The ancient beginnings of the Orthodox Church are important to us, and not only because they are ancient. We Orthodox believe in a continuity of faith, of teaching, and of community which has existed from the establishment of the Christian Church, and we believe furthermore that this continuity is tangible and locatable. When we confess in the Nicene Creed our belief in “One Holy Catholic and Apostolic Church” we see ourselves as that Church. It isn’t that we limit all truth, all church reality, or all activity of the Holy Spirit, to the Orthodox Church. But we do believe that the historical splits, because of which world Christianity is now so visibly divided, were splits from the ‘right beliefs’ of Orthodoxy. More needs saying on this point, for it undergirds some of the greatest difficulties in the encounter between Orthodox and non-Orthodox, and between Orthodox and ecumenical institutions.
The Church, the Churches, and the World Council of Churches
The word “ecumenical” derives from the Greek “oikoumene”, which means “the whole universe”. Ecumenical therefore means universal. But although the word “oikoumene” dominates WCC language, not to mention the WCC logo, the member churches interpret it indifferent ways. To put it perhaps a little too simply, for many people the Christian churches of all the traditions in which they exist today — Protestant, Catholic, Orthodox — together constitute the “Universal Church”. We Orthodox on the other hand identify the Orthodox Church with the Universal Church. Therefore, the broad consensus within the Orthodox Church on matters of faith and church life is something which needs to be shared by the other churches if there is to be greater unity. (The Roman Catholics perceive their church, and church unity, in the same way.)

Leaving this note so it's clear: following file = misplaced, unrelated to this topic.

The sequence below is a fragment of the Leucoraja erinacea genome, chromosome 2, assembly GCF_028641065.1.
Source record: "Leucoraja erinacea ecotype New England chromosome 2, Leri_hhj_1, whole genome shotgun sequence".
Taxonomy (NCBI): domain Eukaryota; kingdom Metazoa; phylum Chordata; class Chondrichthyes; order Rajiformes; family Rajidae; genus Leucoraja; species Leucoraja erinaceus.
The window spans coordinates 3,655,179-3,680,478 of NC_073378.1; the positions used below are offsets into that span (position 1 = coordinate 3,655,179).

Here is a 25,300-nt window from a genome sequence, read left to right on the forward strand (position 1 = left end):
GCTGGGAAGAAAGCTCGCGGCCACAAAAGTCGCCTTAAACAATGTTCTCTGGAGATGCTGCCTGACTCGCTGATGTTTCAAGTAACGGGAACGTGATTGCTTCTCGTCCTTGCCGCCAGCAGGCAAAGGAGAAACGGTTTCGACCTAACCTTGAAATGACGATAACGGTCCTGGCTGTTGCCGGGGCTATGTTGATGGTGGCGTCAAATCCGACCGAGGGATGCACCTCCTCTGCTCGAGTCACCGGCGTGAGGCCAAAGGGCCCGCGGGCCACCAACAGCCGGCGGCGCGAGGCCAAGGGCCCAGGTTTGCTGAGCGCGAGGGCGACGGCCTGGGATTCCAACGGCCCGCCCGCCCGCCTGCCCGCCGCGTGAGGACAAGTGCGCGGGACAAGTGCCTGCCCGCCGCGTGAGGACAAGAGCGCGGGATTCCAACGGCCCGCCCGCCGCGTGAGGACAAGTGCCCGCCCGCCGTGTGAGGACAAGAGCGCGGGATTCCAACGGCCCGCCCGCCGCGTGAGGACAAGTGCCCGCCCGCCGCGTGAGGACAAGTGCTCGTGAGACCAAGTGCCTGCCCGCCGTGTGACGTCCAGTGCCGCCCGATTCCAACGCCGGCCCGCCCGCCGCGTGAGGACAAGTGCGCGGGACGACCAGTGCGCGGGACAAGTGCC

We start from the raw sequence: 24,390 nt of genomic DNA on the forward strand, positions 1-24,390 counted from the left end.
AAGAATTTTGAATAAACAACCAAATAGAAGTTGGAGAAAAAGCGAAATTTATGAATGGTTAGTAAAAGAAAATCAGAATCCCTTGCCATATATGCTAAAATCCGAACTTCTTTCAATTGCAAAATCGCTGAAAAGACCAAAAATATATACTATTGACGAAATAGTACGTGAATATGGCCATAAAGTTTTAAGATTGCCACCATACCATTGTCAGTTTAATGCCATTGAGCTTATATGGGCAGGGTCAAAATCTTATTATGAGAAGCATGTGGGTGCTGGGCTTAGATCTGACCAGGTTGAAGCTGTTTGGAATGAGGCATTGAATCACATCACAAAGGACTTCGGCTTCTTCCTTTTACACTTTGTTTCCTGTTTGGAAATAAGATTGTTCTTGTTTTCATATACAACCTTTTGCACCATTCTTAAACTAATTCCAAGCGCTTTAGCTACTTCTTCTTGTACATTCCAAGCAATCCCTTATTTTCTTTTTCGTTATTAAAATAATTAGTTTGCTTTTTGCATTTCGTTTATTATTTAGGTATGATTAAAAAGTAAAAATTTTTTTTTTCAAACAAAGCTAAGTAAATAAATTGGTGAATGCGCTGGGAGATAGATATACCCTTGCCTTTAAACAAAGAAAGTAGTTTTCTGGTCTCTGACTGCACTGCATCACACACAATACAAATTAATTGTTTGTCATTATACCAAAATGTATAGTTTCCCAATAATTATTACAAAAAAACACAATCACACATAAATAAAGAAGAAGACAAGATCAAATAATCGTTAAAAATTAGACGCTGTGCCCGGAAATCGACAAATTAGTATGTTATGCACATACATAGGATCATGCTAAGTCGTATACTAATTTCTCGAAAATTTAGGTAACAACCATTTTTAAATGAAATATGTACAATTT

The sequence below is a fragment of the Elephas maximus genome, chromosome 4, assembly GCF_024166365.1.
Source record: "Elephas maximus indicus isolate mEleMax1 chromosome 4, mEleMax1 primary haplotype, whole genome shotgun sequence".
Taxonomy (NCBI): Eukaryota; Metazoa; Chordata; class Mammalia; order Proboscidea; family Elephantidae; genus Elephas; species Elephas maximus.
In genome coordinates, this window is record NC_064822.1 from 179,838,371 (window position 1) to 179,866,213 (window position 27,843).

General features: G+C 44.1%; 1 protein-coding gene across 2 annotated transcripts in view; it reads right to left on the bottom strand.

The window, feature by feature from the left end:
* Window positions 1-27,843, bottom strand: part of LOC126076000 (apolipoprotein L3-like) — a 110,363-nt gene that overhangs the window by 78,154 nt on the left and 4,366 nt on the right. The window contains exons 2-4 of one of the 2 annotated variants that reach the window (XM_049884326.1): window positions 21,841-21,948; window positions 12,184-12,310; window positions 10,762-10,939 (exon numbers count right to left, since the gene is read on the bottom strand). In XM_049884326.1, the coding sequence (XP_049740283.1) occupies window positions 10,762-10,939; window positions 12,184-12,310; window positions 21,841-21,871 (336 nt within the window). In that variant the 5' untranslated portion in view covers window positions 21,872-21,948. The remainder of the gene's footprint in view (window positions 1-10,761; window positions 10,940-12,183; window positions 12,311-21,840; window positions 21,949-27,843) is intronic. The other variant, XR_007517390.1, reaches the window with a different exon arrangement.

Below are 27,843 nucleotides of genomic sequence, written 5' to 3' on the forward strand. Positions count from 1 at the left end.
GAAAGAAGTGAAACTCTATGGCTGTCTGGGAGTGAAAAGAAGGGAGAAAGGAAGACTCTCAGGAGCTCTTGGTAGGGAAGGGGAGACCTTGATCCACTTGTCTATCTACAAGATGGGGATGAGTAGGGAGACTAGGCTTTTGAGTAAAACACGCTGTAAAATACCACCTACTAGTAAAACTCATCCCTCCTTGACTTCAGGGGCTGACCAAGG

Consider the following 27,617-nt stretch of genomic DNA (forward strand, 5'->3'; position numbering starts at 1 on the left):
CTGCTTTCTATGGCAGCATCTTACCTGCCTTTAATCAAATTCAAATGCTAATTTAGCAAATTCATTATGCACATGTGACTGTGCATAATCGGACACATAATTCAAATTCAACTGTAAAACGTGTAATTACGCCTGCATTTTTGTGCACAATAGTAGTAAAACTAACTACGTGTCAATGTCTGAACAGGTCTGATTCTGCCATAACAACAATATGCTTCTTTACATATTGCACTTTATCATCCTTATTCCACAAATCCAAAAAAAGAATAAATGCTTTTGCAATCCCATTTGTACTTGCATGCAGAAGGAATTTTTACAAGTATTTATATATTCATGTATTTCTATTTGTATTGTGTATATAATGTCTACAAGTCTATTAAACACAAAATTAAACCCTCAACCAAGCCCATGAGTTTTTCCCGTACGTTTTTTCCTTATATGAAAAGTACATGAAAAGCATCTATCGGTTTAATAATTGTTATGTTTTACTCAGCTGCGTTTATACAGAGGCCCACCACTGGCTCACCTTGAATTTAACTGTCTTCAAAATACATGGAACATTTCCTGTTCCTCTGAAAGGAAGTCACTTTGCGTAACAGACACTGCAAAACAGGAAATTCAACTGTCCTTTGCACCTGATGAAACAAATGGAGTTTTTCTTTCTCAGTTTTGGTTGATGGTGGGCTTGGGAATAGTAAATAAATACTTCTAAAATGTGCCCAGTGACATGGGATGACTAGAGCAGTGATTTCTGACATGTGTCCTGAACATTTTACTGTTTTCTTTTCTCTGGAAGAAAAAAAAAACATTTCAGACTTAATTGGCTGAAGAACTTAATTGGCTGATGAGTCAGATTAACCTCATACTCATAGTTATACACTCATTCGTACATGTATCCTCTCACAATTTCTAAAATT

However, once again, the Orthodox do not limit all truth and grace to their own church. And it is precisely the joyous discovery of the great deal which we hold in common with other Christian traditions (such as faith in the One Trinitarian God, faith in Jesus Christ as Lord and Saviour), together with the constructive identification of what it is within our faith and life that also divides us as Christians today, which is the raison d’etre of our participation in the ecumenical movement. Yet the tension between the two basic understandings of the Universal or “ecumenical” Church cuts to the heart of the enterprise of modern ecumenism. While it has been carefully addressed in the policy documents of the WCC since its inception, there continue to be misunderstandings, insensitivities, not to mention disinformation (on the part of Orthodox and non-Orthodox groups that are outwardly hostile to the WCC), surrounding that tension.
These are critical times in the encounter between the Orthodox churches and the WCC. A painful sign of the tensions which seem to be increasing in current years was the withdrawal from WCC membership of the Orthodox Church of Georgia in May 1997. Without exception, all Orthodox churches today are in the process of serious reflection among and between themselves concerning the nature and purpose of their participation in institutionalised ecumenism. What are some of the tensions being experienced?
The Orthodox situation